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People v. Stewart

NEW YORK SUPREME COURT, APPELLATE DIVISION, FIRST DEPARTMENT


December 11, 2008

THE PEOPLE OF THE STATE OF NEW YORK, RESPONDENT,
v.
JOHN STEWART, DEFENDANT-APPELLANT.

Judgment, Supreme Court, New York County (Arlene R. Silverman, J.), rendered February 16, 2006, convicting defendant, after a jury trial, of robbery in the second degree, and sentencing him to a term of 5 years, unanimously affirmed.

Published by New York State Law Reporting Bureau pursuant to Judiciary Law § 431.

This opinion is uncorrected and subject to revision before publication in the Official Reports.

Friedman, J.P., McGuire, Acosta, DeGrasse, Freedman, JJ.

No. 2994/05

The verdict was based on legally sufficient evidence and was not against the weight of the evidence (see People v Danielson, 9 NY3d 342, 348-349 [2007]). There is no basis for disturbing the jury's determinations concerning credibility, including its rejection of defendant's testimony, in which he claimed he acted in self-defense and did not take any property. The prosecution's evidence established that after the elderly victim slightly moved a jacket lying on a bench in order to sit down, defendant approached, claimed the jacket was his, hit the victim with enough force to knock him unconscious, and immediately took the victim's watch and wallet. This evidence supports the conclusion that defendant's intent was to use force "for the purpose of" taking property (see Penal Law § 160.00; People v Smith, 79 NY2d 309, 315 [1992]), and that the theft was not an afterthought to using force in anger over the disturbance of the jacket. Even if defendant's observation of the victim touching the jacket may have led defendant to target this particular victim, that would not undermine the inference that defendant hit the victim for the purpose of taking property.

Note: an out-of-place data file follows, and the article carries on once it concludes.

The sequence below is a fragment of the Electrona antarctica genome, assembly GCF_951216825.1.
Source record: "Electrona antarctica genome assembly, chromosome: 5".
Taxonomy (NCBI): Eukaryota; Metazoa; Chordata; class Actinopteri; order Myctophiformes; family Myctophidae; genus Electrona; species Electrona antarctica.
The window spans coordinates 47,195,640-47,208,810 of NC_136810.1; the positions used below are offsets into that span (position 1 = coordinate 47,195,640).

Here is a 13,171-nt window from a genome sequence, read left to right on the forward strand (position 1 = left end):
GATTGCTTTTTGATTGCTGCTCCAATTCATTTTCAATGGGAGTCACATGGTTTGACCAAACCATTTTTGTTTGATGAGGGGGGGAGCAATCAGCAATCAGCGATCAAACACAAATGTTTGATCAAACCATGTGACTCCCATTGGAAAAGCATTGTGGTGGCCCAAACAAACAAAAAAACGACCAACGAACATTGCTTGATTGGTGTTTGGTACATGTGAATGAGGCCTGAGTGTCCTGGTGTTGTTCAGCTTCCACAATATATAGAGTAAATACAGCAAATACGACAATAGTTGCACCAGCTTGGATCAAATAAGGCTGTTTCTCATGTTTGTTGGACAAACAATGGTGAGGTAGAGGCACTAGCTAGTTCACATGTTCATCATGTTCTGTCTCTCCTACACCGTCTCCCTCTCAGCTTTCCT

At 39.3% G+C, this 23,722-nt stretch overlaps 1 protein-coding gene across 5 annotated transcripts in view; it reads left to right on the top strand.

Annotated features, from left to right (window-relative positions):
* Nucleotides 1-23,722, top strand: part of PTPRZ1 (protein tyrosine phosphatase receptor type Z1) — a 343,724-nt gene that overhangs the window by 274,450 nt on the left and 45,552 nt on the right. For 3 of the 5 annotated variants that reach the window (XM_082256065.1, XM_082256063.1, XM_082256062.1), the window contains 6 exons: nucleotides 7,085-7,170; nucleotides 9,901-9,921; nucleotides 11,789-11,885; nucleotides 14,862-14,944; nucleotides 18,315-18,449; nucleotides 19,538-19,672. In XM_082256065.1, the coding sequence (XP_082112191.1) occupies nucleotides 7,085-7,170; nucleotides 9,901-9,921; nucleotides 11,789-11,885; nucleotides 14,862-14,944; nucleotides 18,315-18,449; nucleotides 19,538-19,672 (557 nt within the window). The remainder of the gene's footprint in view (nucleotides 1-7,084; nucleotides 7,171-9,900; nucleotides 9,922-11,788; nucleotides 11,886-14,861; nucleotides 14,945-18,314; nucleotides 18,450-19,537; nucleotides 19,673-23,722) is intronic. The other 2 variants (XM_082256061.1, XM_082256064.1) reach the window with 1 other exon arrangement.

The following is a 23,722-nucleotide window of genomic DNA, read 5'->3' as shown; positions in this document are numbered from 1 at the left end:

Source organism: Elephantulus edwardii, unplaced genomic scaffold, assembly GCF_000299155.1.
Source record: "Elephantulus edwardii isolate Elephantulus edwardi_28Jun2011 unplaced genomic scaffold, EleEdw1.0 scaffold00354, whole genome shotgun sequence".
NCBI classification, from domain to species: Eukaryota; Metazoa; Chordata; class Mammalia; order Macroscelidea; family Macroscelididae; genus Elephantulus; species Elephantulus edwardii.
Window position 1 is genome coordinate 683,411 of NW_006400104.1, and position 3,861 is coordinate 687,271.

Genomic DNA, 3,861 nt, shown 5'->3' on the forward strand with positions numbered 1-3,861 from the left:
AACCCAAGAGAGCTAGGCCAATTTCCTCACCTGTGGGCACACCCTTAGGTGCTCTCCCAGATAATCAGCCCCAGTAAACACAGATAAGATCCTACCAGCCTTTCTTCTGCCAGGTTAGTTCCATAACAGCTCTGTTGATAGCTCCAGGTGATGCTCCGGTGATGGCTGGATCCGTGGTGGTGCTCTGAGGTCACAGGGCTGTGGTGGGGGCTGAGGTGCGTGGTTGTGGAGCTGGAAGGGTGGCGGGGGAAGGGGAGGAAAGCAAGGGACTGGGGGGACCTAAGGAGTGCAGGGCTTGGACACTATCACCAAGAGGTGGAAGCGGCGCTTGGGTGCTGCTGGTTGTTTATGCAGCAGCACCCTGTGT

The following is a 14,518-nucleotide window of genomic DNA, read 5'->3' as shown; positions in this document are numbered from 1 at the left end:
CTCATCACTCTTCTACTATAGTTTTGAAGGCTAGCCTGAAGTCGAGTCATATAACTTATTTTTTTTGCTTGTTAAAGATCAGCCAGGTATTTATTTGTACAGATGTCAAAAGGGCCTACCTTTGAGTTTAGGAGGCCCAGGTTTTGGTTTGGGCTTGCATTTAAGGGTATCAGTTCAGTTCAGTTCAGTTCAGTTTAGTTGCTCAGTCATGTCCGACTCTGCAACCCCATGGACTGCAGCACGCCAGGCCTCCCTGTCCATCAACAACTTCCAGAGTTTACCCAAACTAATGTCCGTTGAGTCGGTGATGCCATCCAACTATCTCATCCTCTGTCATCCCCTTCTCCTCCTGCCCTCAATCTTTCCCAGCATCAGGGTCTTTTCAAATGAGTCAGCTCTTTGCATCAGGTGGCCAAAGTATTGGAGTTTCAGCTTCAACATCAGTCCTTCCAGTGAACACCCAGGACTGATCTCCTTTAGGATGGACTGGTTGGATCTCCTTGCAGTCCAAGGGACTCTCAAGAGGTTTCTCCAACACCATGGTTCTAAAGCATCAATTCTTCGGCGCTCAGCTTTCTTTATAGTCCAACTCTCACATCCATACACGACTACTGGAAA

THIS CONSTITUTES THE DECISION AND ORDER OF THE SUPREME COURT, APPELLATE DIVISION, FIRST DEPARTMENT.

20081211

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